September 1, 2016
By Joe Maniscalco
New York, NY – On this week’s episode of LaborPress’ “Blue Collar Buzz,” airing at Sunday night at 9 p.m. on AM970, we’re talking with the president of the Public Employees Federation [PEF], the president of the Economic Policy Institute [EPI], Assembly Member Linda Rosenthal [D-67th District] — and a bunch of determined workers who camped outside Carpenters’ HQ for a solid week earlier this summer hoping for a shot at a union job and the American Dream.
The 54,0000 members of PEF who help keep the Empire State running every day, recently achieved a well-earned two-percent raise — but they didn’t do it by bloodying Governor Andrew Cuomo’s nose.
Instead, PEF President Wayne Spence tells LaborPress’ “Blue Collar Buzz” that the union took a “win-win” approach to the nine-month-long negotiating process with the state.
“The negotiating table can’t be a boxing ring,” Spence says. “You can’t sign a contract with boxing gloves on.”
Despite the monied-interests and their never-ending crusade to demonize the American worker, Spence says that New York State can thank high union density for keeping the place afloat during the last economic meltdown.
“It’s wasn’t an easy win,” Spence says. “The governor didn’t roll over. My members sacrificed for the state and the economy survived.”
Stagnant wages, meanwhile, have been suffocating private sector workers for the last 35 years. Those directly benefitting from this “redistribution of wealth” love to tout nebulous, unquantifiable things like “globalization” and “technological change” for the increasingly critical nature of the economic malaise. A new EPI report, however, finds the concrete cause of the stagnation is consistent with the decline of union strength.
EPI President Larry Mishel tells LaborPress’ “Blue Collar Buzz” that the decline of unions since 1979 has significantly depressed the wages for 40.2 million non-union men working in the private sector . A new EPI analysis puts the number at $2.1 billion fewer dollars in weekly paychecks, or an annual wage loss of $109 billion.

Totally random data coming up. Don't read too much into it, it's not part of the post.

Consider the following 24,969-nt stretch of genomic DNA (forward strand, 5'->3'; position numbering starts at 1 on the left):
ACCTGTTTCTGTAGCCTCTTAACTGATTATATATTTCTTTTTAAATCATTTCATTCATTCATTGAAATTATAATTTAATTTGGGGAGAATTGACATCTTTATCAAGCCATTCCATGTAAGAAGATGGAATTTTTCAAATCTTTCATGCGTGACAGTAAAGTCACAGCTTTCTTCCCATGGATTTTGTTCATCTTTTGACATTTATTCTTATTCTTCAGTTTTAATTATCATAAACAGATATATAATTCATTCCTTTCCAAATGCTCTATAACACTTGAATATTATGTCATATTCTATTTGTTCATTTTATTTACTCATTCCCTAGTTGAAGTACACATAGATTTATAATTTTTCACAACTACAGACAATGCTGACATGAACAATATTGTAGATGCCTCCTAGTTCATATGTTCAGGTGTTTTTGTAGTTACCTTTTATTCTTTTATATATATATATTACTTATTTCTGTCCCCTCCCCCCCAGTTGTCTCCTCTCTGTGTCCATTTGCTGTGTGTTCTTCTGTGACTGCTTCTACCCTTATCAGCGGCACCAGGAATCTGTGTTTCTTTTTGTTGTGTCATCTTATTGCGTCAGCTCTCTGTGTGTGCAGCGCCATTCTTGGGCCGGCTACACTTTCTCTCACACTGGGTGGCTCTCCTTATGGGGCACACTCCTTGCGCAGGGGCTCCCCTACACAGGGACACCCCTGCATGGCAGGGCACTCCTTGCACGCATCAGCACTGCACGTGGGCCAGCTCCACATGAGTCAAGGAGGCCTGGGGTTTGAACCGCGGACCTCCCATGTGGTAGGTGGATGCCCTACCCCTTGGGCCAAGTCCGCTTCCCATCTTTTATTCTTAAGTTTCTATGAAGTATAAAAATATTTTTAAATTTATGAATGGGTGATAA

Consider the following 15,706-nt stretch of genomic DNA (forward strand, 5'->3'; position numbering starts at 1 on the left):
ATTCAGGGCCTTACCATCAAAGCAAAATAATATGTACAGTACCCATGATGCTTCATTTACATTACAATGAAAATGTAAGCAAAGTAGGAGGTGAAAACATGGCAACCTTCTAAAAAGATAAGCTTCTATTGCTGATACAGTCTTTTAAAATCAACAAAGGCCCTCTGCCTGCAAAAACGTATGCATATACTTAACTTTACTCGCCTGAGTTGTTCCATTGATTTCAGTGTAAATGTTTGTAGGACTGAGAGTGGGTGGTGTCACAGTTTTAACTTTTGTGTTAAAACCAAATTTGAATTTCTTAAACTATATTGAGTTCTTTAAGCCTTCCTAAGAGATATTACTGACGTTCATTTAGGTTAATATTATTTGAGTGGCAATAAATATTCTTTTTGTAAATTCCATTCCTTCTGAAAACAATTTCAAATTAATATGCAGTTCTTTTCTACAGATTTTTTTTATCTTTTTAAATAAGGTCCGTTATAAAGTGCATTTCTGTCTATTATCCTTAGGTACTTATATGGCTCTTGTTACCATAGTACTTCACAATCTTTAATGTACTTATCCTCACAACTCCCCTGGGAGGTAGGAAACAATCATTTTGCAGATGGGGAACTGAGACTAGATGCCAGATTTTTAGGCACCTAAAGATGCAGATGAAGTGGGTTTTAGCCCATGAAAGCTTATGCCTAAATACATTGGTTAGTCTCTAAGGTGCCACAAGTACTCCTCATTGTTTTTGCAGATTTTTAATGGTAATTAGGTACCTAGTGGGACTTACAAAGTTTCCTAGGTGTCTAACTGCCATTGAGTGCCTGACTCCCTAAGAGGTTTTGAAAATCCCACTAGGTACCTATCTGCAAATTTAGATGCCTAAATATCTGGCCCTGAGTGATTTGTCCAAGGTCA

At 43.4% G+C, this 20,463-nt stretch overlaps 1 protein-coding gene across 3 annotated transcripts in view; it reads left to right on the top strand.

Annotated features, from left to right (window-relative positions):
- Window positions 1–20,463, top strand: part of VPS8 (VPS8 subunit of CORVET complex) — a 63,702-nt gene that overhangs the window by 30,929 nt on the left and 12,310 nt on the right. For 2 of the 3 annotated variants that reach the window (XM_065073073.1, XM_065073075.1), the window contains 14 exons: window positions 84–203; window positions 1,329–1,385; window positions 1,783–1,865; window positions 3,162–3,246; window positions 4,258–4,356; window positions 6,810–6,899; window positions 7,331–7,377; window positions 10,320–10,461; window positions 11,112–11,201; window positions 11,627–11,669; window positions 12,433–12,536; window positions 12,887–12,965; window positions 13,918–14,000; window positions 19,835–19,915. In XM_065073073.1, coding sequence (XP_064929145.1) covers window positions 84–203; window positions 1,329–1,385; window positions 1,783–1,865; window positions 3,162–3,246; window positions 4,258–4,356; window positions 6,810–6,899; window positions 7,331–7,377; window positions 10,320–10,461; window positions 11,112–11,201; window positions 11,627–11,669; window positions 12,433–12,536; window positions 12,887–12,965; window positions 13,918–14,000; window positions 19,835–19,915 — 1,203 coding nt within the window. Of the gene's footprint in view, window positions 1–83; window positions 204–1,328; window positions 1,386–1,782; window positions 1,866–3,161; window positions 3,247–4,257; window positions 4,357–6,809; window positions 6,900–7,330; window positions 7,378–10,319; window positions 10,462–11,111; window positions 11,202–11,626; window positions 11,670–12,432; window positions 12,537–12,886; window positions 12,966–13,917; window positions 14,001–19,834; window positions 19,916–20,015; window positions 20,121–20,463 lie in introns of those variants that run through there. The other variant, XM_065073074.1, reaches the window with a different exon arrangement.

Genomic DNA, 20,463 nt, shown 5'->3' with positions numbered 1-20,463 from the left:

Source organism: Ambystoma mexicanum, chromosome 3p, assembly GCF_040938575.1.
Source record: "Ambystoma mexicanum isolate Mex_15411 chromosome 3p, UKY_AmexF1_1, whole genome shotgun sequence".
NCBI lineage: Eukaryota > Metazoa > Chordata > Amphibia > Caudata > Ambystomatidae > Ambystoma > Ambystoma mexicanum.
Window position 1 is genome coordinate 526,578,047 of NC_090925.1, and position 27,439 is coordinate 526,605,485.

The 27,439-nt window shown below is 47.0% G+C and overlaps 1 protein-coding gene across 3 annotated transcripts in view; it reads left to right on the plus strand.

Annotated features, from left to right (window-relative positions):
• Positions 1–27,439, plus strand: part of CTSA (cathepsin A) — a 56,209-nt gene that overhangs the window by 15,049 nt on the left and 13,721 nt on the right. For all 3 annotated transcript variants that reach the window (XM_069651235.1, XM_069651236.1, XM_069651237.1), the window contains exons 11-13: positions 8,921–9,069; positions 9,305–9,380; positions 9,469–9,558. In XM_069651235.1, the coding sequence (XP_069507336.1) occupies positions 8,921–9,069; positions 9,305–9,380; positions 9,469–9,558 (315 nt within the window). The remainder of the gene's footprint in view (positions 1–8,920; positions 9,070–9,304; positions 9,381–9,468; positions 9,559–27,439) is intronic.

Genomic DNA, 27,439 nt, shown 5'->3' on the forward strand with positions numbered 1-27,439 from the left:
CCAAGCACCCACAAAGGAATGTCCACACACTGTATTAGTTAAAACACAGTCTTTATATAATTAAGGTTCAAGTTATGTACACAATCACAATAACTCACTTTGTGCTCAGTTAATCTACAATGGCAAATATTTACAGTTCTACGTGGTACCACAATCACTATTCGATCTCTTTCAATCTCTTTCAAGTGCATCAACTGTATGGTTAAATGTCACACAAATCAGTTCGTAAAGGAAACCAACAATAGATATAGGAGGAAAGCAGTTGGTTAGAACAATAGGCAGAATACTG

“The fact that unions are not as strong as the used to be means that non-union workers are missing out,” Mishel says.
Many in New York are missing out on a decent place to live that they can actually afford. And the Airbnb’s of the world that incentivize property owners to “warehouse the house stock” in an effort to enhance their bank accounts, aren’t helping.
Assembly Member Linda Rosenthal, [D-67th District], however, has introduced new legislation in Albany designed to curb the warehousing of the available housing stock.
On this week’s episode of LaborPress’ “Blue Collar Buzz,” Assembly Member Rosenthal calls the Airbnb model “terrible,” and says it is “taking away housing that is meant for working New Yorkers.”
Finally, the NYC District Council of Carpenters earlier this summer held a recruitment drive to fill 250 available apprenticeships — hundreds showed up for a crack at the jobs. But they not only showed up to the Carpenters Hudson Street Training Center, they camped outside the building for a solid week to get an application. LaborPress was there, too. And on this week’s episode of “Blue Collar Buzz,” we’ll hear from some of those who slept on the sidewalk in scorching heat for a chance at becoming union carpenters.
LaborPress’ “Blue Collar Buzz” airs every Sunday night on AM970 The Answer from 9 to 10 p.m. This week’s episode, as well as every other episode of LaborPress’ “Blue Collar Buzz” is also available on demand at www.am970theanswer.com.